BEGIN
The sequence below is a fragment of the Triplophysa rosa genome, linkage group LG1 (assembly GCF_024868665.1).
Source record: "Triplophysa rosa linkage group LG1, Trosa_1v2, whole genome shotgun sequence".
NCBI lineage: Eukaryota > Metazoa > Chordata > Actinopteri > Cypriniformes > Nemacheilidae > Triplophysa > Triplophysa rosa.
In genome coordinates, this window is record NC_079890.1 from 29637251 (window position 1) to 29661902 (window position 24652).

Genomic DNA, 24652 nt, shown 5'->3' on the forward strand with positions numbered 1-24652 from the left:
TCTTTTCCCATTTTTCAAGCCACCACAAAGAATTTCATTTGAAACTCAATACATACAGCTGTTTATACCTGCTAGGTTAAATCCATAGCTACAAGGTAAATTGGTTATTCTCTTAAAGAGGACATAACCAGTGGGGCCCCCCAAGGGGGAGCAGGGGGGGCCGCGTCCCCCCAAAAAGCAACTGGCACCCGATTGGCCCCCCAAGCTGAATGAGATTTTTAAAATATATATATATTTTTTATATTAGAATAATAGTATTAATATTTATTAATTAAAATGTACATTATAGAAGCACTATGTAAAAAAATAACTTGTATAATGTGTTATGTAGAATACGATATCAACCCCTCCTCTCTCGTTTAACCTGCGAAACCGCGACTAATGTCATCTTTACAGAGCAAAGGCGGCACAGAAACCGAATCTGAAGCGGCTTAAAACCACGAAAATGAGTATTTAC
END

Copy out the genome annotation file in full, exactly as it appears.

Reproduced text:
The sequence below is a fragment of the Triplophysa rosa genome, linkage group LG1 (assembly GCF_024868665.1).
Source record: "Triplophysa rosa linkage group LG1, Trosa_1v2, whole genome shotgun sequence".
NCBI lineage: Eukaryota > Metazoa > Chordata > Actinopteri > Cypriniformes > Nemacheilidae > Triplophysa > Triplophysa rosa.
In genome coordinates, this window is record NC_079890.1 from 29637251 (window position 1) to 29661902 (window position 24652).

Genomic DNA, 24652 nt, shown 5'->3' on the forward strand with positions numbered 1-24652 from the left:
TCTTTTCCCATTTTTCAAGCCACCACAAAGAATTTCATTTGAAACTCAATACATACAGCTGTTTATACCTGCTAGGTTAAATCCATAGCTACAAGGTAAATTGGTTATTCTCTTAAAGAGGACATAACCAGTGGGGCCCCCCAAGGGGGAGCAGGGGGGGCCGCGTCCCCCCAAAAAGCAACTGGCACCCGATTGGCCCCCCAAGCTGAATGAGATTTTTAAAATATATATATATTTTTTATATTAGAATAATAGTATTAATATTTATTAATTAAAATGTACATTATAGAAGCACTATGTAAAAAAATAACTTGTATAATGTGTTATGTAGAATACGATATCAACCCCTCCTCTCTCGTTTAACCTGCGAAACCGCGACTAATGTCATCTTTACAGAGCAAAGGCGGCACAGAAACCGAATCTGAAGCGGCTTAAAACCACGAAAATGAGTATTTAC